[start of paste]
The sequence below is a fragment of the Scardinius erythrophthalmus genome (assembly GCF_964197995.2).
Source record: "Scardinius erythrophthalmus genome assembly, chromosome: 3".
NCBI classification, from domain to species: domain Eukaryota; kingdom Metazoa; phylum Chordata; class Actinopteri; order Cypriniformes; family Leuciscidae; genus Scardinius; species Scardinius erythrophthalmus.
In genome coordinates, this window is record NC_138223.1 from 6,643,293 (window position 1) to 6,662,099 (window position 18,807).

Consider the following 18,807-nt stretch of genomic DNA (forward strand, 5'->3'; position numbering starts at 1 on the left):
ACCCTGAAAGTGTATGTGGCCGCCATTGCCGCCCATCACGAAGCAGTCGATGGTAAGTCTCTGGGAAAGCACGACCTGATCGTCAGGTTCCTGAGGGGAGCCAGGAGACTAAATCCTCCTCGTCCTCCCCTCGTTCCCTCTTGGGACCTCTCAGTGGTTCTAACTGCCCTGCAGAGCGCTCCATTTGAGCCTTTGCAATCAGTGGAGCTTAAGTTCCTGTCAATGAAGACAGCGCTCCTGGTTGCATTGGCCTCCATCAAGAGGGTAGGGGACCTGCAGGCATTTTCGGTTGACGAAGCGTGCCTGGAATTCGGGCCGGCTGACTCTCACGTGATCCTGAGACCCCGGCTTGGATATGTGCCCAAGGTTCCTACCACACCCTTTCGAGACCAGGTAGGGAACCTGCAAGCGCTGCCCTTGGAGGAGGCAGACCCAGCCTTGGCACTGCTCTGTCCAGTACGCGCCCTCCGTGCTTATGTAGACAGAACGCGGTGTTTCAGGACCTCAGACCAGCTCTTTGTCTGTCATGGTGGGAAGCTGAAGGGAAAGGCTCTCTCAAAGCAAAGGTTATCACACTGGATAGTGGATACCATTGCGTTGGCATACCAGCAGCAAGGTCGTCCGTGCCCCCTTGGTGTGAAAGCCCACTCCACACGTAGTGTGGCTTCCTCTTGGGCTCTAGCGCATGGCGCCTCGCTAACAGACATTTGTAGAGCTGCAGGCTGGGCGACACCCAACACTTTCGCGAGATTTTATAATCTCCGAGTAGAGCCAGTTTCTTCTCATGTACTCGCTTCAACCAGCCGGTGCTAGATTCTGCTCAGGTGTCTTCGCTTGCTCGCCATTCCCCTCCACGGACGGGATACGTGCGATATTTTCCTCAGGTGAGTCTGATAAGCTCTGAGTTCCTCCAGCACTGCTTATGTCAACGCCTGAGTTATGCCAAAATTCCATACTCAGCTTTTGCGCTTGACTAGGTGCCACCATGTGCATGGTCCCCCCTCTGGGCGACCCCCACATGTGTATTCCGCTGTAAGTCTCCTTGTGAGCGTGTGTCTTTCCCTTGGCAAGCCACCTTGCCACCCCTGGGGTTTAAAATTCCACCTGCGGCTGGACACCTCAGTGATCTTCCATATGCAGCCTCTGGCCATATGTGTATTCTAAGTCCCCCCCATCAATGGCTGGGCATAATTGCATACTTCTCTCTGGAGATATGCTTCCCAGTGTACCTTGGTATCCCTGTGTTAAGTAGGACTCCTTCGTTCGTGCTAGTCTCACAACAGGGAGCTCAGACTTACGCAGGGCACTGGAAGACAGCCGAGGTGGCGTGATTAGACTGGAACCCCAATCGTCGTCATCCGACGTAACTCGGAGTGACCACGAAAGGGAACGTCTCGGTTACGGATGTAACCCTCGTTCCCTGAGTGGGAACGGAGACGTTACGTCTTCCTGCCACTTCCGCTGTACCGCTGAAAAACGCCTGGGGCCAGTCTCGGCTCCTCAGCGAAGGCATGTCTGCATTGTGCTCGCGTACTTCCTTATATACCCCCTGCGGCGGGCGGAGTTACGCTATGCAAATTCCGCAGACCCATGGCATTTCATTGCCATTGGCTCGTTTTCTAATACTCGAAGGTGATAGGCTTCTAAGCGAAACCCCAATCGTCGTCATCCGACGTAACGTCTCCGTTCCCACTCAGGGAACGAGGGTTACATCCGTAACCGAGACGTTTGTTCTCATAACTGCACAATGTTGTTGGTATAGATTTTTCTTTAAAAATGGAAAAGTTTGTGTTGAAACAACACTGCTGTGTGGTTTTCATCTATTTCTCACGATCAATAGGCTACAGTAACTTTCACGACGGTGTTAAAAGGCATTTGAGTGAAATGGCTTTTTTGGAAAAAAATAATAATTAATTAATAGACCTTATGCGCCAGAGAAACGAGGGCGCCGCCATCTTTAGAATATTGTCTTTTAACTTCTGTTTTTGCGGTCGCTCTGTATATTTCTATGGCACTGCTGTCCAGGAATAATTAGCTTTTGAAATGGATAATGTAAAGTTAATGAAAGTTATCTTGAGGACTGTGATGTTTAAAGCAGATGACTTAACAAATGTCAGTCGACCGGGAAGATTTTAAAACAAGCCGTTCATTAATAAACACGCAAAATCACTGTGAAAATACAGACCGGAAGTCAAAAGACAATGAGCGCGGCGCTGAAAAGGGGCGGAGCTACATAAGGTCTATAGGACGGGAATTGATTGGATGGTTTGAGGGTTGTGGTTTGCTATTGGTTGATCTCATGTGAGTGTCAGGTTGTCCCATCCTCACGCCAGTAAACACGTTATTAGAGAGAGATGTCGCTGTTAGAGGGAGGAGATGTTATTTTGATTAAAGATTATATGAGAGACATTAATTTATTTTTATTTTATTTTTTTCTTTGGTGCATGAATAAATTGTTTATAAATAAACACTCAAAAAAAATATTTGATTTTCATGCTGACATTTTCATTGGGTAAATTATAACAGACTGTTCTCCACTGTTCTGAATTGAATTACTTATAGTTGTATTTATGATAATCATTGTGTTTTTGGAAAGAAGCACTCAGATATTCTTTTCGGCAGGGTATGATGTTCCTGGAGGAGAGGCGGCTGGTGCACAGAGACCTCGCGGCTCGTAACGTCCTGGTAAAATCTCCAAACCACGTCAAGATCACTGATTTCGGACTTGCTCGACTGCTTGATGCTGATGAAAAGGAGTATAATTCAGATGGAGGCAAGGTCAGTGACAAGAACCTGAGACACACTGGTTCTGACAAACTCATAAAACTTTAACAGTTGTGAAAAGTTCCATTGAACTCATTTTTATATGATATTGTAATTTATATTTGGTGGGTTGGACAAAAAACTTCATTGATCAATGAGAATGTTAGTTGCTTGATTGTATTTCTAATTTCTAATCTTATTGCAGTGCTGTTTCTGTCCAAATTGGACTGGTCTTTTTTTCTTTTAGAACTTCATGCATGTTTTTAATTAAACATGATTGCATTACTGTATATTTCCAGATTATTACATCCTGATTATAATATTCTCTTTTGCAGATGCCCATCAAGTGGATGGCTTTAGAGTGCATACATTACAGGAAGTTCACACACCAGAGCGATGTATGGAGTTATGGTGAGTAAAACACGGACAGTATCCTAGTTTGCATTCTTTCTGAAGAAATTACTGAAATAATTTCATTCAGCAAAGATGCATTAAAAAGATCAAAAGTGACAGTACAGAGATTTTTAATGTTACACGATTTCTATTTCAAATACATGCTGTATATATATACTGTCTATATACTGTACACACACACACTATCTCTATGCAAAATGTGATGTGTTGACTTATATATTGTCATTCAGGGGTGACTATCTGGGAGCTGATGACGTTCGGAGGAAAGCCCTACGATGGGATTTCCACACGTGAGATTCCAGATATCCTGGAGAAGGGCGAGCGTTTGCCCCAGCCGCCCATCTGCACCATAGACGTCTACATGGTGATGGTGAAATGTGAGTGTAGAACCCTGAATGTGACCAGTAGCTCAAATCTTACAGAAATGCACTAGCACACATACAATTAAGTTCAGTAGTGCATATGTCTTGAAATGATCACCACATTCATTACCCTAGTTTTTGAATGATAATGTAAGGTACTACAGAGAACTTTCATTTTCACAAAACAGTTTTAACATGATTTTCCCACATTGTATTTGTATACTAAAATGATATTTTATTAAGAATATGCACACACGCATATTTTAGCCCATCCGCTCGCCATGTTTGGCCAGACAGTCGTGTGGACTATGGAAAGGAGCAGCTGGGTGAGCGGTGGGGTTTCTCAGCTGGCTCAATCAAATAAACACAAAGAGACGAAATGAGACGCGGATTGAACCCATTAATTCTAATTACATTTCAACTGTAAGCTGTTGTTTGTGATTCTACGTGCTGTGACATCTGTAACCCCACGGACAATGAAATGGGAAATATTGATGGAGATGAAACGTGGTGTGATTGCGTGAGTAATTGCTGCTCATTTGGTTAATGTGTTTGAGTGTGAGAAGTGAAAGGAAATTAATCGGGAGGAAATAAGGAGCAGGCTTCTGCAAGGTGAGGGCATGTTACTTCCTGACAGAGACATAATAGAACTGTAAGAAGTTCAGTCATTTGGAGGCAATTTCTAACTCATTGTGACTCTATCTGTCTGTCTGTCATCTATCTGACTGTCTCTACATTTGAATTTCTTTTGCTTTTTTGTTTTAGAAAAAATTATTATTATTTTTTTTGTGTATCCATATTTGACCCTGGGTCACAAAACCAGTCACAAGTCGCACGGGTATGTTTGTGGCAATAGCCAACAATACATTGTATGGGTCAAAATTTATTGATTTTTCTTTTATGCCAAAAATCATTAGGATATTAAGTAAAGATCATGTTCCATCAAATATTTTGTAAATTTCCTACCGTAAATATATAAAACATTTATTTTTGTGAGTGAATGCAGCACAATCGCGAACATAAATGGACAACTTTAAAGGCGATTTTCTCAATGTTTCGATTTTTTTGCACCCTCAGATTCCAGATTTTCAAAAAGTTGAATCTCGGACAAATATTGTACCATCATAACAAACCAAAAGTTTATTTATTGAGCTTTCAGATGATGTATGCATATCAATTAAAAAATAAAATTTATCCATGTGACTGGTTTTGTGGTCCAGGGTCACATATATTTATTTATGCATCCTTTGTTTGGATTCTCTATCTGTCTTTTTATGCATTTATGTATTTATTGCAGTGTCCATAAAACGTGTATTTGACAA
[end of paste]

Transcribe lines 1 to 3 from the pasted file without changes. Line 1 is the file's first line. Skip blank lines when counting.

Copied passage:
The sequence below is a fragment of the Scardinius erythrophthalmus genome (assembly GCF_964197995.2).
Source record: "Scardinius erythrophthalmus genome assembly, chromosome: 3".
NCBI classification, from domain to species: domain Eukaryota; kingdom Metazoa; phylum Chordata; class Actinopteri; order Cypriniformes; family Leuciscidae; genus Scardinius; species Scardinius erythrophthalmus.